They’re in their 20s and 30s, and they’re interested in bridging the generation gap. Generation Appreciation Philadelphia (GAP) was formed this past winter, when a group of young professionals from the aging network came together to support each other professionally and engage their peers in fostering intergenerational connections.
“In many ways, it came about because there is a need to promote aging as a viable, exciting field for young professionals,” said Planner Kate Clark, who founded the group.
In just a few short months, GAP has evolved into an alliance of individuals and organizations whose mission is to encourage young Philadelphians to connect with older adults in their personal and professional lives. The group brings together generations through existing volunteer and networking opportunities.
Members include professionals from the aging network and other agencies, including the United Way of Southeastern Pennsylvania, the Greater Philadelphia Cultural Alliance, the Enterprise CDC, PCA, Benefits Data Trust, Center in the Park, the West Oak Lane Naturally Occurring Retirement Community (NORC) and the Pennsylvania Society for the Prevention of Cruelty to Animals. The group will also be enlisting GAP Mentors, professionals and elders who will consult the Steering Committee on matters related to events and projects.
In the Planning and Development Department, Kate works on developing policy agendas and programs to promote an age-friendly Philadelphia. Previously she worked for the City of Syracuse where she initiated, developed, and administered the City’s first public art program. “My professional background is not in aging, however, the idea for GAP was inspired by my experience with a volunteer organization that promoted civic engagement among young professionals in order to build community pride and responsibility,” said Kate.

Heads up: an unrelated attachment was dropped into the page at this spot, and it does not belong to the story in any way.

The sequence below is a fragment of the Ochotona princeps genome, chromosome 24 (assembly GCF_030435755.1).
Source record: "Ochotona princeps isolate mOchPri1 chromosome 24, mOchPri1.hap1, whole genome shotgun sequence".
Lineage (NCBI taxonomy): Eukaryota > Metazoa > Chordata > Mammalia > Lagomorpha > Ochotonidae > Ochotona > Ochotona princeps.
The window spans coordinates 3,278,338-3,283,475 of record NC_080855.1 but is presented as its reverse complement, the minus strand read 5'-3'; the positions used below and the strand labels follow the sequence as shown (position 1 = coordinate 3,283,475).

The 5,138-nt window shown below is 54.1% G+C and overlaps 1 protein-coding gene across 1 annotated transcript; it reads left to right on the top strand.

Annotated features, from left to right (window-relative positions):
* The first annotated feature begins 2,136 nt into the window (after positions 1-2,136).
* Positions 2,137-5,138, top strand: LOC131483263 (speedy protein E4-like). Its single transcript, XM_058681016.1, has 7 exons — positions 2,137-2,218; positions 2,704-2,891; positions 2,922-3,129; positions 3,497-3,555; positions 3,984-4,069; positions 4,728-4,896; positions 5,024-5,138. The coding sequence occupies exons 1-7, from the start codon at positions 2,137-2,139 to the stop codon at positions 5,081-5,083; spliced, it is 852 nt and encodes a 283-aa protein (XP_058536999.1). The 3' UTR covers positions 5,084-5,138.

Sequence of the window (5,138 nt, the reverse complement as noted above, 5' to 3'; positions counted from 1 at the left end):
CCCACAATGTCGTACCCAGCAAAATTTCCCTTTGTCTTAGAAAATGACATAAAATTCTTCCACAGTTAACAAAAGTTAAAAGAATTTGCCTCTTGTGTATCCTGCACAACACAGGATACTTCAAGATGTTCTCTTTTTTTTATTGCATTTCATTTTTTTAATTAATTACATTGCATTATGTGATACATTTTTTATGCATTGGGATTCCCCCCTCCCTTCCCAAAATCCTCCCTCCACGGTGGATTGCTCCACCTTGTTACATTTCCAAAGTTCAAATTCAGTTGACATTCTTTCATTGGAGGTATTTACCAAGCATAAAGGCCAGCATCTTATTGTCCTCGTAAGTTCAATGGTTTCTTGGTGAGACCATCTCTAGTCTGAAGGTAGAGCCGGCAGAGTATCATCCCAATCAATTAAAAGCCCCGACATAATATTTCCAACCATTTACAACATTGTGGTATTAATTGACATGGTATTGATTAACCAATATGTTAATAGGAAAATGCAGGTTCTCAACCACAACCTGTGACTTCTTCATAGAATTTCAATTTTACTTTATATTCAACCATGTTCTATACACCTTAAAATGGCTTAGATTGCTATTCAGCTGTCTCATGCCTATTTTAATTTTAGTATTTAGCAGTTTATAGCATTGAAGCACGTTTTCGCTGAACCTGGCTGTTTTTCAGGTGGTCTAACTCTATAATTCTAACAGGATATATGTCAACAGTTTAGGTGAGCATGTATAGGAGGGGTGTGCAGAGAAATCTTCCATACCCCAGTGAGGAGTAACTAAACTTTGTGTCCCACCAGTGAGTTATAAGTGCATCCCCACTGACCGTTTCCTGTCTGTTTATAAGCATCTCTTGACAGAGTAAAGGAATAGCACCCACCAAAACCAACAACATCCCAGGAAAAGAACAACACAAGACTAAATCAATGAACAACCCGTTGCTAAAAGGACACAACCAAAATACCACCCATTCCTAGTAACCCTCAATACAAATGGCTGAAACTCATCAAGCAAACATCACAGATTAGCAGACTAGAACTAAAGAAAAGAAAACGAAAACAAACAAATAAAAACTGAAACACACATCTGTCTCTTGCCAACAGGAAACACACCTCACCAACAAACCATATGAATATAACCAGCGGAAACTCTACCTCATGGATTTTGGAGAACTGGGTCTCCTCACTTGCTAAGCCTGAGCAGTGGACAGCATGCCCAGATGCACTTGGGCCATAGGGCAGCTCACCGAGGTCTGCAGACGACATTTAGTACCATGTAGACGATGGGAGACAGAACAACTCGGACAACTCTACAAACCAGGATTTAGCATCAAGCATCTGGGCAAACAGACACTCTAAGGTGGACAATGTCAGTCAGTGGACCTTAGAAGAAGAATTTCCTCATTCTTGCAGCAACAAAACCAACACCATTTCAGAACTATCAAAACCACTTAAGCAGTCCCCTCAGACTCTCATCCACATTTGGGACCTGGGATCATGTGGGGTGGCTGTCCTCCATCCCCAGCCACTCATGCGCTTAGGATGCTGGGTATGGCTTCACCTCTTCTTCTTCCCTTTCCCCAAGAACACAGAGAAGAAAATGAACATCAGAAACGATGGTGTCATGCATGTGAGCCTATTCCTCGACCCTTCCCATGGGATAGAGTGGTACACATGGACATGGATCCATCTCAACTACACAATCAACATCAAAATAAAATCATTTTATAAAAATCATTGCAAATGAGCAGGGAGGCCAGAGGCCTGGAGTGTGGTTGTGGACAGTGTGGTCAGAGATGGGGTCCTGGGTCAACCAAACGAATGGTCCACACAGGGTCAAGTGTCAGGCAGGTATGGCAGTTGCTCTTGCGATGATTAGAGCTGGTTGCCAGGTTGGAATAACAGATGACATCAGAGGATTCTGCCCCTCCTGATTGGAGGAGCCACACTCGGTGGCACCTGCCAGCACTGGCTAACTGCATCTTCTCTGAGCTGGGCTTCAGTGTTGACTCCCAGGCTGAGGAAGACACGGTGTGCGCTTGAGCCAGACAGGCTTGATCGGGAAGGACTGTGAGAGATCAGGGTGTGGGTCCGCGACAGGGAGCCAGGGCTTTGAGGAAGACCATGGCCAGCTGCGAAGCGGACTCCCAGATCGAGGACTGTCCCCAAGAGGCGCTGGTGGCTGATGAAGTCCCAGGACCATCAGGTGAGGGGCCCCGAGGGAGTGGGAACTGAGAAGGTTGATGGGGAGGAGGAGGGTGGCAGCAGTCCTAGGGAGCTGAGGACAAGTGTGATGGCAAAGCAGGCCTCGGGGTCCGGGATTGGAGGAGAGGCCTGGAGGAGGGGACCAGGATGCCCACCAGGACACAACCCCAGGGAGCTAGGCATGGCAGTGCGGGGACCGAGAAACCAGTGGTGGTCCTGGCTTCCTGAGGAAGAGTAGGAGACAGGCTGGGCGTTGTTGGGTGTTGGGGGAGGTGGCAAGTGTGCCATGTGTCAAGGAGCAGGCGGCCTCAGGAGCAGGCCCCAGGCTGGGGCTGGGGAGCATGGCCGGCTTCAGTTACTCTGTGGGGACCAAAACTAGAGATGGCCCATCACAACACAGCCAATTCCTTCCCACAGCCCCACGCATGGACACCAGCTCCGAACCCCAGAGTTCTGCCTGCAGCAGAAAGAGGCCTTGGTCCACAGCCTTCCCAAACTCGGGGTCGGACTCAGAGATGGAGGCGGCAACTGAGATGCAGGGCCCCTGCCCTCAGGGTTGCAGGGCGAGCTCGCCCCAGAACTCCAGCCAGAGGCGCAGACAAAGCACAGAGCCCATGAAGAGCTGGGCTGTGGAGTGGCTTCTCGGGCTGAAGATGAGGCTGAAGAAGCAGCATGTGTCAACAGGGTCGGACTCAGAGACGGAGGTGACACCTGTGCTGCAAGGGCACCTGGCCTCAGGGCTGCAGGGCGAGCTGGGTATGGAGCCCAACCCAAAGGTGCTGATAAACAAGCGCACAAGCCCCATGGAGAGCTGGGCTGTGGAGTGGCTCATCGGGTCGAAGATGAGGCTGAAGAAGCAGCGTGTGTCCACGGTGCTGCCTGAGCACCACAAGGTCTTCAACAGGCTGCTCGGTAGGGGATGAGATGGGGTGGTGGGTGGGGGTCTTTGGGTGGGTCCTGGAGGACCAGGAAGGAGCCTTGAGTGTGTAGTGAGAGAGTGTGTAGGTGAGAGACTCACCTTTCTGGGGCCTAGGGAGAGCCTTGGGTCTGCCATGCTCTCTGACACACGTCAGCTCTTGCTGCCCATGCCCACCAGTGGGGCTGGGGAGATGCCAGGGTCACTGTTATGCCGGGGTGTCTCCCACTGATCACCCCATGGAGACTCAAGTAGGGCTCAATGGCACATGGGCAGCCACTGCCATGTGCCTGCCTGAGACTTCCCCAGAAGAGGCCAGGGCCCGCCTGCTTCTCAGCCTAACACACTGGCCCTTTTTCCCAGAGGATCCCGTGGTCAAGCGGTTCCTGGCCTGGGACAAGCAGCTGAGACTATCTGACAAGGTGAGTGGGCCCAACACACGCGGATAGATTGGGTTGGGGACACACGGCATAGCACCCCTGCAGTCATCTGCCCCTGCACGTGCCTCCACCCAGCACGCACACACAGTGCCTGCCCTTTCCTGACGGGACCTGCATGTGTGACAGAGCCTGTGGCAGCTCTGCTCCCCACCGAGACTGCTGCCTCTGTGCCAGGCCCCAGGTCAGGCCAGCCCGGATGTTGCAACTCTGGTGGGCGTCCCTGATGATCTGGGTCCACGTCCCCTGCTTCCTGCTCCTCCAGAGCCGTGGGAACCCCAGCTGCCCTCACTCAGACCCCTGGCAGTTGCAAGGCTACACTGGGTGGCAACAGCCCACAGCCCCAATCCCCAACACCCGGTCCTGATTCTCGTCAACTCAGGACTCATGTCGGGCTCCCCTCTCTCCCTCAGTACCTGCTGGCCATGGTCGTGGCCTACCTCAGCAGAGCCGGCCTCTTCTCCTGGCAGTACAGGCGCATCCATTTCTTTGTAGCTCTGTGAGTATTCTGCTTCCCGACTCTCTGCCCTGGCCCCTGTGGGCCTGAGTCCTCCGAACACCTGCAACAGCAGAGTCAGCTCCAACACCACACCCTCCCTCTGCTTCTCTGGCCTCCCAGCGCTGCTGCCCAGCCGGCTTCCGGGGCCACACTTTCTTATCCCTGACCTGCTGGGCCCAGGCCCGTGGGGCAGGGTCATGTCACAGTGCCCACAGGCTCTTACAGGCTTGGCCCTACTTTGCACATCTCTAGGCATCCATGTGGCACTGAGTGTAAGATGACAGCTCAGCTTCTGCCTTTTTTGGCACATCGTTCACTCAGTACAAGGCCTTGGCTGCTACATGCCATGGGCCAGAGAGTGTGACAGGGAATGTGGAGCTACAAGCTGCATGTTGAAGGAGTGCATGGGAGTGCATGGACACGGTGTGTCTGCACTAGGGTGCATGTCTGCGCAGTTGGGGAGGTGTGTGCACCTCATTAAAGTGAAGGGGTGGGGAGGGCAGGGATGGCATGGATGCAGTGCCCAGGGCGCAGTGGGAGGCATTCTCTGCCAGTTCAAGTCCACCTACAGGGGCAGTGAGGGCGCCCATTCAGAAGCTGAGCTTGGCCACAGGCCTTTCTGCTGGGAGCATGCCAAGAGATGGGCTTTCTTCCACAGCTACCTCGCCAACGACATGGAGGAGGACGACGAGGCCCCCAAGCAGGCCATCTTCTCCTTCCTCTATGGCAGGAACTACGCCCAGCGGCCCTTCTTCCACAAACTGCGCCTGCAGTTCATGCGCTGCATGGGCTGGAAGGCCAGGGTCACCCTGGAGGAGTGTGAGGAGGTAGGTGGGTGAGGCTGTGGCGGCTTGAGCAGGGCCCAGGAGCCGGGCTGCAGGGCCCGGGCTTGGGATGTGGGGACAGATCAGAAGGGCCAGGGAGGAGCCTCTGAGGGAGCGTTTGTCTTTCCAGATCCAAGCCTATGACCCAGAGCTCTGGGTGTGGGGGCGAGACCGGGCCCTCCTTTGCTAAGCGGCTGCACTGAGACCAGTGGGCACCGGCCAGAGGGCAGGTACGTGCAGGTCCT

She feels that GAP will also help further PCA’s mission by introducing the needs of older adults to professionals outside of the health care field, such as urban planners, business owners, and artists. “Aging spans every single profession, and because of that, young professionals need to understand the relevance of the way older people think, and the wisdom that they possess. Additionally, by bringing generations together on a personal level, GAP also hopes to facilitate neighborhood cohesion,” said Kate.
GAP sponsors free events and professional development opportunities. The group’s first event in May brought young professionals together with senior artists at PCA’s Seniors Celebrate the Arts reception at Rembrandt’s restaurant in the city’s Fairmount neighborhood.
In June, GAP sponsored a brown-bag lunch discussion at the United Way on “Social Capital: What It Is and Why It Matters for Creating an Age-Friendly Philadelphia.” Allen Glicksman, PCA’s director of Research and Evaluation, led the group discussion.
According to Allen, research shows that connection to the community or ‘social capital’ can have a profound effect on health and well-being. Kate said social capital is central to GAP’s mission.
GAP invites professionals from all fields to attend a free brown bag lunch on the topic of ‘Looking at Neighborhoods through an Intergenerational Lens’ on Thursday, August 13 from noon to 1 p.m. at the Archdiocese of Philadelphia. Contact Kate at x5072 to RSVP.
Source: Philadelphia Corporation for Aging Employee Network, 07/29/09